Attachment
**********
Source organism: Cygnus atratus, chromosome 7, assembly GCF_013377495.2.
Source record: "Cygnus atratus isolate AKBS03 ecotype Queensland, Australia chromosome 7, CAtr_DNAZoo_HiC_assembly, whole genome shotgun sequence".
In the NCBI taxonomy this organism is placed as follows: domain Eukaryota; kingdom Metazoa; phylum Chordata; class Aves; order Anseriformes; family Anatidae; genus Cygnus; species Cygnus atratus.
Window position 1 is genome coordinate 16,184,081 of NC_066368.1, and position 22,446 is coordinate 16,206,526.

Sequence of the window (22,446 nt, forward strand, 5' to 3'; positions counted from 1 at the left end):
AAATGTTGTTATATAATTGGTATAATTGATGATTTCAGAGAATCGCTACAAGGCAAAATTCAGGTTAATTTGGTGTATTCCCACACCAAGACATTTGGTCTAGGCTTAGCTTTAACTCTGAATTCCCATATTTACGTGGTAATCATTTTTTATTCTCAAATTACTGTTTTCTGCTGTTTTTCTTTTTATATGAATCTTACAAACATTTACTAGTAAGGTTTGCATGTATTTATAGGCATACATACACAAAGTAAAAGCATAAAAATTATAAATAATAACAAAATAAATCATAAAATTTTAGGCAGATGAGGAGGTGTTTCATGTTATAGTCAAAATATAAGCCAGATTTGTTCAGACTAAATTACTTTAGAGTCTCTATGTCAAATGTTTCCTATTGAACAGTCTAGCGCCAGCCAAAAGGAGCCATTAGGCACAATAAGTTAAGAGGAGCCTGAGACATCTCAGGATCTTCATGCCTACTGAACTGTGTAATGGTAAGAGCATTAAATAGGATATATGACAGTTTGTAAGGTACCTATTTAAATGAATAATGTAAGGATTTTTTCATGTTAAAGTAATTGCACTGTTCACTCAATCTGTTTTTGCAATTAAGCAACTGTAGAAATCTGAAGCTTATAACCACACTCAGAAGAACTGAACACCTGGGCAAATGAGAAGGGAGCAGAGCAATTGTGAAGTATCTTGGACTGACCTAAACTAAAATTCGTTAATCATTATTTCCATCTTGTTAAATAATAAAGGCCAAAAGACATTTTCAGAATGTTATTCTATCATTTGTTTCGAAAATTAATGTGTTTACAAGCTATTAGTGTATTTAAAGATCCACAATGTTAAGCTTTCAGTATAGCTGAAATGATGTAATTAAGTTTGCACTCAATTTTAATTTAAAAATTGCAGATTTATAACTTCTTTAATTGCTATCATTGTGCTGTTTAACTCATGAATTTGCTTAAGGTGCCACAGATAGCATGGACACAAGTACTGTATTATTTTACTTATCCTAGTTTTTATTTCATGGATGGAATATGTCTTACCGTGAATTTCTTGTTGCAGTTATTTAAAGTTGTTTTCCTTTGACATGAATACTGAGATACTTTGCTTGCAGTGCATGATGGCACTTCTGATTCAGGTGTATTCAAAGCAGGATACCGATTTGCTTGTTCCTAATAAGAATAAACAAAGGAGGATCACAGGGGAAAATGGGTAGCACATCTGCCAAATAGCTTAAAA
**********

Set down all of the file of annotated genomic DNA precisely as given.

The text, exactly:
Source organism: Cygnus atratus, chromosome 7, assembly GCF_013377495.2.
Source record: "Cygnus atratus isolate AKBS03 ecotype Queensland, Australia chromosome 7, CAtr_DNAZoo_HiC_assembly, whole genome shotgun sequence".
In the NCBI taxonomy this organism is placed as follows: domain Eukaryota; kingdom Metazoa; phylum Chordata; class Aves; order Anseriformes; family Anatidae; genus Cygnus; species Cygnus atratus.
Window position 1 is genome coordinate 16,184,081 of NC_066368.1, and position 22,446 is coordinate 16,206,526.

Sequence of the window (22,446 nt, forward strand, 5' to 3'; positions counted from 1 at the left end):
AAATGTTGTTATATAATTGGTATAATTGATGATTTCAGAGAATCGCTACAAGGCAAAATTCAGGTTAATTTGGTGTATTCCCACACCAAGACATTTGGTCTAGGCTTAGCTTTAACTCTGAATTCCCATATTTACGTGGTAATCATTTTTTATTCTCAAATTACTGTTTTCTGCTGTTTTTCTTTTTATATGAATCTTACAAACATTTACTAGTAAGGTTTGCATGTATTTATAGGCATACATACACAAAGTAAAAGCATAAAAATTATAAATAATAACAAAATAAATCATAAAATTTTAGGCAGATGAGGAGGTGTTTCATGTTATAGTCAAAATATAAGCCAGATTTGTTCAGACTAAATTACTTTAGAGTCTCTATGTCAAATGTTTCCTATTGAACAGTCTAGCGCCAGCCAAAAGGAGCCATTAGGCACAATAAGTTAAGAGGAGCCTGAGACATCTCAGGATCTTCATGCCTACTGAACTGTGTAATGGTAAGAGCATTAAATAGGATATATGACAGTTTGTAAGGTACCTATTTAAATGAATAATGTAAGGATTTTTTCATGTTAAAGTAATTGCACTGTTCACTCAATCTGTTTTTGCAATTAAGCAACTGTAGAAATCTGAAGCTTATAACCACACTCAGAAGAACTGAACACCTGGGCAAATGAGAAGGGAGCAGAGCAATTGTGAAGTATCTTGGACTGACCTAAACTAAAATTCGTTAATCATTATTTCCATCTTGTTAAATAATAAAGGCCAAAAGACATTTTCAGAATGTTATTCTATCATTTGTTTCGAAAATTAATGTGTTTACAAGCTATTAGTGTATTTAAAGATCCACAATGTTAAGCTTTCAGTATAGCTGAAATGATGTAATTAAGTTTGCACTCAATTTTAATTTAAAAATTGCAGATTTATAACTTCTTTAATTGCTATCATTGTGCTGTTTAACTCATGAATTTGCTTAAGGTGCCACAGATAGCATGGACACAAGTACTGTATTATTTTACTTATCCTAGTTTTTATTTCATGGATGGAATATGTCTTACCGTGAATTTCTTGTTGCAGTTATTTAAAGTTGTTTTCCTTTGACATGAATACTGAGATACTTTGCTTGCAGTGCATGATGGCACTTCTGATTCAGGTGTATTCAAAGCAGGATACCGATTTGCTTGTTCCTAATAAGAATAAACAAAGGAGGATCACAGGGGAAAATGGGTAGCACATCTGCCAAATAGCTTAAAA